The Effect of Hypertension and Diabetes During Pregnancy on a Woman’s Long-Term Health
- Women who have gestational diabetes or hypertension during pregnancy are at a higher risk of developing cardiovascular and metabolic diseases as they get older.
- Up to 50% of women with a history of gestational diabetes may develop type 2 diabetes within five years of pregnancy.
- Women with hypertension during pregnancy are about three times as likely to develop chronic hypertension and two times as likely to develop heart disease later in life. Women with severe preeclampsia (high blood pressure and protein in the urine) are about six times as likely to develop chronic hypertension.
The Benefits of Reducing Risk for Chronic Disease Among Women of Reproductive Age
The following are examples of how women of reproductive age can benefit from reducing their risk for chronic disease:
- If overweight and obese women reduced their weight to a normal level before pregnancy, the number of women with gestational diabetes could be reduced by almost 50%.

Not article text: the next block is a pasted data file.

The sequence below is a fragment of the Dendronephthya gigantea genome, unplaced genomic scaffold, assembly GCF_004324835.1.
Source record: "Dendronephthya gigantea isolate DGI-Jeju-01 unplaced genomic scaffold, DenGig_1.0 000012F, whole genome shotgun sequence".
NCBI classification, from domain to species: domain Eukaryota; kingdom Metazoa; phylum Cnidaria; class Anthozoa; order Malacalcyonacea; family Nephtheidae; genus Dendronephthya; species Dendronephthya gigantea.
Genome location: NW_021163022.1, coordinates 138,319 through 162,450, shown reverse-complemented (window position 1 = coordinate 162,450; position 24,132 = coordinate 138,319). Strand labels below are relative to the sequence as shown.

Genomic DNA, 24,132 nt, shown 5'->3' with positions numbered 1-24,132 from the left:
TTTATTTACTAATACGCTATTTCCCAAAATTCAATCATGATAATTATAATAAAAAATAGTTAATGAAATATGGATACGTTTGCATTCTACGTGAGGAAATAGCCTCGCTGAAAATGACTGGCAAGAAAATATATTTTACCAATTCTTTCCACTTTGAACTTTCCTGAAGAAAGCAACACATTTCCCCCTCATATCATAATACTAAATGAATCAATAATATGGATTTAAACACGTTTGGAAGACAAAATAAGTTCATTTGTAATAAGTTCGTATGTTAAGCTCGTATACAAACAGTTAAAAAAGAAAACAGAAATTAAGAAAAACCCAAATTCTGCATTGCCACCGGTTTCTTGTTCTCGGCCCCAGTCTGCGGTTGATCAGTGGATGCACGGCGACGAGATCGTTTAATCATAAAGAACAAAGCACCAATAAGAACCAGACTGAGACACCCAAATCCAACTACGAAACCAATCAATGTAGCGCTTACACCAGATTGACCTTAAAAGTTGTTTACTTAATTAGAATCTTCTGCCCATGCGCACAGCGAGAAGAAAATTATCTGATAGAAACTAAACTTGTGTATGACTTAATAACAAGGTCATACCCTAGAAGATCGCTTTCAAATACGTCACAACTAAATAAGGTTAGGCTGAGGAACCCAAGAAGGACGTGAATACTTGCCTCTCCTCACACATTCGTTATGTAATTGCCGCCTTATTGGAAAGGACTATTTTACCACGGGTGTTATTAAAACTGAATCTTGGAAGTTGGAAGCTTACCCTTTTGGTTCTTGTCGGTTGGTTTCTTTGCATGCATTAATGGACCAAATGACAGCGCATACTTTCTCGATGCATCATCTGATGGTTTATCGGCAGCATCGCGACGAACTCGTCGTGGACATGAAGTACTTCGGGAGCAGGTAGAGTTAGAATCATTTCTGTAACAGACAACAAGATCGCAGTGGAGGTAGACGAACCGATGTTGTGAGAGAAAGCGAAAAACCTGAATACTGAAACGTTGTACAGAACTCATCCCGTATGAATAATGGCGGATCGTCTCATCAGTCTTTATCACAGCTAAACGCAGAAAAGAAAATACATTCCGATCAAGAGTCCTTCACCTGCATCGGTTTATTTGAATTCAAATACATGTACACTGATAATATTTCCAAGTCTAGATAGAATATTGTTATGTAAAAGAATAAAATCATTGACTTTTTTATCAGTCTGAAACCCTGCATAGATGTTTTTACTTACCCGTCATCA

- If all women were of normal weight, exercised daily, and maintained a healthy diet, the number of women with hypertension could be reduced by approximately 50%.
- If clinic-based smoking cessation interventions were universally implemented for pregnant smokers, an additional 3.3% of pregnant smokers would quit.
- If all pregnant smokers quit smoking, as many as 5%–8% of preterm infants, and 13%–19% of term low birthweight infants could be born a normal weight. In addition, as many as 23%–34% of infant deaths from SIDS and 5%–7% of infant deaths from preterm births could be prevented.
What Can Women Do?
- Visit your health care provider at the recommended scheduled time periods for your age and when you are considering becoming pregnant.
- Talk to your health care provider about screening for high blood pressure (hypertension), diabetes, and cholesterol, especially if you have a history of gestational diabetes or hypertension during pregnancy. Diagnosis and proper management of chronic disease is important to your long–term health.
- There are lifestyle changes you can make to reduce your risk for future disease. Making these changes is especially important if you already have a history of gestational diabetes or pregnancy induced hypertension. Some of these lifestyle changes include the following: